With the broadcast of last Friday’s live finale of Mnet’s I-Land, Big Hit Entertainment’s next boy group after BTS and TXT has officially debuted. Technically under a Big Hit subsidiary, a joint venture with CJ E&M called Belift Lab, Enhypen is a seven-member group formed from a pool of over twenty trainees, whittled down through numerous singing and dancing challenges over the show’s three-month run. At its peak, over 400,000 viewers were tuning in to the show’s live YouTube broadcasts, which were also the first of their kind for Korean idol survival TV.

We previously covered the show’s lacklustre first half, which, while interesting, suffered from overdramatic editing and cruel game rules that were designed to turn contestants against each other, making for tense and uncomfortable watching. While the show’s second half still contained similar moments, the overall atmosphere of the show improved dramatically after the initial two-faction setup (where trainees were split into superior I-Landers and inferior Grounders) came to an end, with the elimination of almost half of the trainees in Episode 6.

In addition, the sudden reduction in the number of faces to memorize made it much easier for the audience to pick a favorite, especially as the average skill level rose significantly. Performances went from amateurish, with heavily processed vocals and messy camerawork, to decent or even good, with clearer live vocals, sharper dancing and generally more professional-looking stages.

Finally, the friendships between the contestants seemed to strengthen visibly over the course of the second half, with them having lived and trained together 24/7 for almost three months while jointly facing challenge after challenge. Their more relaxed state meant that audiences could also relax, making the show much more enjoyable to watch and creating more opportunities to become emotionally invested in likable characters.

As a result of the above, I-Land’s second half vastly improved on the first, leaving a decent number of highlights that are worth rewatching. In terms of stages, the most memorable is probably “Flicker”, an original song performed by trainees Heeseung, K, Jungwon, Jake and Sunghoon. Apart from being one of the best original songs in the series, this stage benefited from a strong line-up of skilled trainees, each with decent vocals, dancing and stage charisma. Intricate choreography and a smooth, mostly one-take style of camerawork helped this stage to make its mark on the series, as well as on its’ trainees’ fates.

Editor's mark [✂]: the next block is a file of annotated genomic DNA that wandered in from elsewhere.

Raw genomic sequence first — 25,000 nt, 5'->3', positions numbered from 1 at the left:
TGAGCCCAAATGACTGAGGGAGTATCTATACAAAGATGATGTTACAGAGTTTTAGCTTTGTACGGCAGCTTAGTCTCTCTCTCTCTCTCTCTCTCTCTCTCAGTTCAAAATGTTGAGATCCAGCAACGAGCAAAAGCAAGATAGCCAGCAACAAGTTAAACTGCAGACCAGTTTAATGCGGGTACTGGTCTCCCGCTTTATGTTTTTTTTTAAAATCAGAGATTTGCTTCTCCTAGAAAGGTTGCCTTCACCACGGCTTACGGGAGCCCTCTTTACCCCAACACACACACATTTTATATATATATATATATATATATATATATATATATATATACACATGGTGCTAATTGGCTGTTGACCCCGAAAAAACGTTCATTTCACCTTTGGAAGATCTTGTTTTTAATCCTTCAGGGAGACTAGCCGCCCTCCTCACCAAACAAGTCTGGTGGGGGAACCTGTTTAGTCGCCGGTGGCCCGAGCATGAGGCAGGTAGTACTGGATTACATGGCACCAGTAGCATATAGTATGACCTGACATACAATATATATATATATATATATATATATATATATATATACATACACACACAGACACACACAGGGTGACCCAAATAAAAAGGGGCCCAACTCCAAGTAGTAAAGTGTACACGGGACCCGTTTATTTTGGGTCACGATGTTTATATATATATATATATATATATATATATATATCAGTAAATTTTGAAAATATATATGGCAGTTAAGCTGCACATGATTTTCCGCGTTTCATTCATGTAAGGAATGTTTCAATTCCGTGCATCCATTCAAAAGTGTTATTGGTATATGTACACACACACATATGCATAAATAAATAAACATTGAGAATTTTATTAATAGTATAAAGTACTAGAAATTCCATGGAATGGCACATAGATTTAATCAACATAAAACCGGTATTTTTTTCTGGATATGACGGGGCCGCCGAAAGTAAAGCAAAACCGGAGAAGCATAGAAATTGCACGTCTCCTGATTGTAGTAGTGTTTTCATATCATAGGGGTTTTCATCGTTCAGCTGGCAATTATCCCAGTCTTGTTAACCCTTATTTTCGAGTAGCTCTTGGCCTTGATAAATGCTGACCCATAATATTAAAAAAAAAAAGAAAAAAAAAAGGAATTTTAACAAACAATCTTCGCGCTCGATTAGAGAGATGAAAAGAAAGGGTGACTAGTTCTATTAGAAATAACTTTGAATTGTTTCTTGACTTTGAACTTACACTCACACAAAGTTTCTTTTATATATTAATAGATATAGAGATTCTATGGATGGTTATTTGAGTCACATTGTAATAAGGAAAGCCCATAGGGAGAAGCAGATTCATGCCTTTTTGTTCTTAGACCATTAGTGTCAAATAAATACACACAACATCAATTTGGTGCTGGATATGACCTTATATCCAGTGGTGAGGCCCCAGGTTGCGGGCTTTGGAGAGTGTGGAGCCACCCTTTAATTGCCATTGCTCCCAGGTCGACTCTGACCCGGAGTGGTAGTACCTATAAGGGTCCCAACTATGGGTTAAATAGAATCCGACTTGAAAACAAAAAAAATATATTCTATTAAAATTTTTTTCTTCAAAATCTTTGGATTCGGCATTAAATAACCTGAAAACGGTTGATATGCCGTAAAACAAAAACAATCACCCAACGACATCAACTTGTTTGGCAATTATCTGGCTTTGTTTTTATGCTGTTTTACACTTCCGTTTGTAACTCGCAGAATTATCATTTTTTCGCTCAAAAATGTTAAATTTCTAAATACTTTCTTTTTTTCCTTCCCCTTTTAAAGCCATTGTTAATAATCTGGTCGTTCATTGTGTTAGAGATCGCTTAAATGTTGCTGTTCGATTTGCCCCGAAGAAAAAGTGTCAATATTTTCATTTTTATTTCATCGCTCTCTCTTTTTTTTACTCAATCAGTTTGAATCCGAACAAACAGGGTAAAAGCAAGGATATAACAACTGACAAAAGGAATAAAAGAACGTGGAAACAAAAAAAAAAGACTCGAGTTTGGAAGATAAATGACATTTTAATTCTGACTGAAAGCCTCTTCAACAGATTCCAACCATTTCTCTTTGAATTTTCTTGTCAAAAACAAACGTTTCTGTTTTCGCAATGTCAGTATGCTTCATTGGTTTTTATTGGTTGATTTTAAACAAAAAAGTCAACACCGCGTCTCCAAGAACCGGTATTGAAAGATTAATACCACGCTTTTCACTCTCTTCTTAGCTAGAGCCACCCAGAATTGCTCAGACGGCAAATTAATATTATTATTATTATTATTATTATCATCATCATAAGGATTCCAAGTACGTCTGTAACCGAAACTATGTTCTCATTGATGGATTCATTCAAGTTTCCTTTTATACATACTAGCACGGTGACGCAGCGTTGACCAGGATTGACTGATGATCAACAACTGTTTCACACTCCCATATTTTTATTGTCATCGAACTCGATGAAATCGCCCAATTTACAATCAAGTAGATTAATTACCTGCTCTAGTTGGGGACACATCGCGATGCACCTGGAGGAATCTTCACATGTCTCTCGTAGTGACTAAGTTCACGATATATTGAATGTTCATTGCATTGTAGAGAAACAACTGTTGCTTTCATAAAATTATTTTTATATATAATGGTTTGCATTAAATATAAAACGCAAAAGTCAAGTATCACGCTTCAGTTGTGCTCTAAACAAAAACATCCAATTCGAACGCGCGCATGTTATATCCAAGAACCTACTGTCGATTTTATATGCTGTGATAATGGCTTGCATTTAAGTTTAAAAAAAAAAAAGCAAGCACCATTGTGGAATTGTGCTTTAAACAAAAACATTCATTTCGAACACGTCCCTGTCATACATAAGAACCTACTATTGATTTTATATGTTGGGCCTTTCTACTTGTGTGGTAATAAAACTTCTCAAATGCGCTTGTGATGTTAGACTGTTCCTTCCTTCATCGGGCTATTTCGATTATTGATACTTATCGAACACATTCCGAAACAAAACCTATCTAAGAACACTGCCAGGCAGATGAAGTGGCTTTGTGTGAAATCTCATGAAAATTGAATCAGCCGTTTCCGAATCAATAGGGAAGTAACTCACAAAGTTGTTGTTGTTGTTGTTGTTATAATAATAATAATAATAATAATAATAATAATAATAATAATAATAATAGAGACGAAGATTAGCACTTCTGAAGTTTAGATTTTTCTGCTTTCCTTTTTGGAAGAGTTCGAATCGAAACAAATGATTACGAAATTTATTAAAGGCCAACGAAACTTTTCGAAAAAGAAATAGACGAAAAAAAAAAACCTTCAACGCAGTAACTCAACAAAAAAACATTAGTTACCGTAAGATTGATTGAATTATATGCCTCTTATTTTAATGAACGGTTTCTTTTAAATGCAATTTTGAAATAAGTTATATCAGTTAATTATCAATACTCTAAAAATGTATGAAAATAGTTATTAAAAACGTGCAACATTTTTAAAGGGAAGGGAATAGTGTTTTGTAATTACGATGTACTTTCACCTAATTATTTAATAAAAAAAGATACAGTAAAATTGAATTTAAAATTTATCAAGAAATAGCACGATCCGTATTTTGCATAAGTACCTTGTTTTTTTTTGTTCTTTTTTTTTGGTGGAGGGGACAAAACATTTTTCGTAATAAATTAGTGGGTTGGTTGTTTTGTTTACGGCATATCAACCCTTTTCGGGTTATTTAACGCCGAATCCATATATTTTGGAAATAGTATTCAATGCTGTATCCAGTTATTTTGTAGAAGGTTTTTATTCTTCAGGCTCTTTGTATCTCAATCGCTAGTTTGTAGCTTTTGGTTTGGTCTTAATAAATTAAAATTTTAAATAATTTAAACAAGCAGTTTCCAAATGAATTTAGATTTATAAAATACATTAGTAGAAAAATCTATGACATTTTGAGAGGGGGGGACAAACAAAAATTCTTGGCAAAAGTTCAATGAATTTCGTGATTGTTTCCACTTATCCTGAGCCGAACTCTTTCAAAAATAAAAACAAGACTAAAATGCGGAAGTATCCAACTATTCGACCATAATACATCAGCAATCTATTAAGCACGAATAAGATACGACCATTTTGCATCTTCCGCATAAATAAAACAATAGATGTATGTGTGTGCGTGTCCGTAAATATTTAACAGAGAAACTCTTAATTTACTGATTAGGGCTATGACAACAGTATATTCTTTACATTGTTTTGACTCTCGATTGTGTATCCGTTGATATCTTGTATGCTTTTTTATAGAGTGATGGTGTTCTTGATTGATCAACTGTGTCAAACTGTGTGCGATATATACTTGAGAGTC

As well as improved performances, guest appearances by members of Seventeen (who are now under Big Hit Labels) and BTS were also highlights, if only because they injected some much-needed humour and light-heartedness into what is otherwise quite a dense and emotionally heavy show (as is often the case given the make-or-break nature of trainees’ debuts).

Limited for most of the show to performing only BTS or original songs, Seventeen’s casual 24-hour challenge to learn some of their choreography provided a fun moment of respite and a much-needed break from hearing only BTS(-style) songs for the audience. Refreshingly, Hoshi, Jun, The8 and Dino cheered on contestants with infinitely more enthusiasm and encouragement than any of the mentors had throughout the show, and were a good reminder that — despite what the show emphasized — most idols are, at the end of the day, nice people.

Similarly, BTS made a long-awaited visit to the dark and gloomy I-Land complex while the trainees were absent, and within seconds of appearing onscreen as the imposing silhouettes of global stars, were back to their usual selves, ooh-ing and ahh-ing like tourists, accidentally breaking things while nosing around and looting non-perishable goods from the kitchen.

As a bonus, BTS’ interview during the finale where they collectively mind-blanked on live TV was one of the few moments in the entire series that gave me a good belly laugh. As someone who has watched a lot of these idol survival show live finales, theirs will go down in history as one of the most awkward yet hilarious speeches ever, meant to inspire the wide-eyed, nervous trainees in front of them, but more effectively revealing themselves as the goofballs they are in front of the entire nation (RM‘s facepalm at 1:18 says it all).

With the snowballing momentum behind the series, created by its industry muscle and strong slant towards global audiences, Mnet has scraped together a decent success for its summer offering – enough, it seems, to justify a girl group version that looks to be in the works for next year. Having tested the waters with this new format, Mnet may also look to broaden their horizons further generally, engaging global audiences more actively and innovating ever-more intense methods of competition for the never-ending stream of wannabe idols.

Meanwhile, with an undeniably successful launch, Enhypen looks poised to become one of the next big groups in the upcoming generation, meaning that I-Land has been as much a success for Big Hit as it has for Mnet. Where their initial momentum will take them remains unknown, but for a rookie group in 2020, it’s as good a start as any.

(YouTube [1]. Images via Mnet.)